IKEA Presentation Report 21

In the moment instore feedback

I would recommend better messaging and signage for the instore kiosks, to make them stand out, and let users understand what you are trying to achieve. What change is the user feedback driving? How are they making a difference? Make them more visually interesting.
Users wanted specific and relevant questions, to make it easier for them to answer. There could be the opportunity to ask different questions throughout the store.
Give the users options for how to leave feedback.
Some users were interested in leaving feedback at the checkout, in the moment while they are being served. This feedback would need to be extremely quick and easy. I would recommend further investigation to explore how this could be successful.

IKEA Presentation Report 22

Social media & targeted feedback

While some users were opposed to targeted ads, a number of users were either open to it, or realised it goes hand-in-hand with being on social media. A number found the ads to be helpful to their shopping experience.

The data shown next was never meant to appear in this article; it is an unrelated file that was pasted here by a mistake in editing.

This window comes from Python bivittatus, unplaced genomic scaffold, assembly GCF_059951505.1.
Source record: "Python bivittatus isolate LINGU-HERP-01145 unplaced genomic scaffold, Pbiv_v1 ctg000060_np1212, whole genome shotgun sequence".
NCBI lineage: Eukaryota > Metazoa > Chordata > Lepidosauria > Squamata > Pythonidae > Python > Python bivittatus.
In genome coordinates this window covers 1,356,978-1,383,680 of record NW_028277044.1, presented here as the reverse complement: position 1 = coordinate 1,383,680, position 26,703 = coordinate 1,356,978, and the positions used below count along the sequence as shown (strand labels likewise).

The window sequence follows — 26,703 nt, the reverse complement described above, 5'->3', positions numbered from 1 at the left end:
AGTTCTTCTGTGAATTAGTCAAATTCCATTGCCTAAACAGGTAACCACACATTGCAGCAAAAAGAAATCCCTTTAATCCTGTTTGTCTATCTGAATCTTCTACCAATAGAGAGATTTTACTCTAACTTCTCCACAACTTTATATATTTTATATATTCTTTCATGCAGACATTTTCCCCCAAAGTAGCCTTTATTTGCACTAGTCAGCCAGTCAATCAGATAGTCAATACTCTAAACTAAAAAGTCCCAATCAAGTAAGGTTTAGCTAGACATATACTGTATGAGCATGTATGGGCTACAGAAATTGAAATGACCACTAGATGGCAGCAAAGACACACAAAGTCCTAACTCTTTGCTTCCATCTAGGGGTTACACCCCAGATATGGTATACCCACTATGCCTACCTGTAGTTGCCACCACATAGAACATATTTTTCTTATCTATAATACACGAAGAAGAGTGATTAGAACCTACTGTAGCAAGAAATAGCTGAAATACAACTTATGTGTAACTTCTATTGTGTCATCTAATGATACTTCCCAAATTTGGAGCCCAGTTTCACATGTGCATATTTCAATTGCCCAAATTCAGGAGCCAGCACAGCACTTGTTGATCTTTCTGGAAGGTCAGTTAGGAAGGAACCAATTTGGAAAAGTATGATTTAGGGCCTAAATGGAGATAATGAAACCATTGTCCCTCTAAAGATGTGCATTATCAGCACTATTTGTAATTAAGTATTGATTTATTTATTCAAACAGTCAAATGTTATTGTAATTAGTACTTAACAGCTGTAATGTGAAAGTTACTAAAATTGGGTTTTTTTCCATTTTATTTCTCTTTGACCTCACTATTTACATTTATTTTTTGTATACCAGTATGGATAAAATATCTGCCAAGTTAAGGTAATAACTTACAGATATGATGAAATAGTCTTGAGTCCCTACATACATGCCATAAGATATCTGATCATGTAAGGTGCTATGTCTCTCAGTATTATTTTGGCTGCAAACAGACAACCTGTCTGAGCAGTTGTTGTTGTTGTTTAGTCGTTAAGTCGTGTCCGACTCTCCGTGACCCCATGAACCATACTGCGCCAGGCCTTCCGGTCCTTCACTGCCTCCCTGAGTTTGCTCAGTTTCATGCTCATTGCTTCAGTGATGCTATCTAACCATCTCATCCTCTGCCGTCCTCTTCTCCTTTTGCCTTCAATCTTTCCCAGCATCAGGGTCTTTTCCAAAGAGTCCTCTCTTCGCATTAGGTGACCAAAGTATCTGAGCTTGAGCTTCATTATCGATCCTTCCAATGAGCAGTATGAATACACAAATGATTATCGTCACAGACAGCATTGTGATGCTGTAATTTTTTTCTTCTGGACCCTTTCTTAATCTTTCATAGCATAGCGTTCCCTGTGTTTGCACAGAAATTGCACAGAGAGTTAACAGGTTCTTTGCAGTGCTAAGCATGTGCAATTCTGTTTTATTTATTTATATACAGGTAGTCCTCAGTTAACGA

I recommend utilising targeted ads on social media and display ads. Users need to be warmed to the brand first, so I would recommend brand awareness first, with clear messaging about the goals and initiatives, and how important customers are in that process. Once users have engaged with this content, they could be served targeted surveys in social media posts and stories.
I would recommend these surveys to be personalised, relevant, and highly visual and engaging.
This is a way to reach new audiences, and engage before the customer interaction begins.

IKEA Presentation Report 23

All research and recommendations were presented to the client and a final report was provided to guide them with their customer feedback initiatives.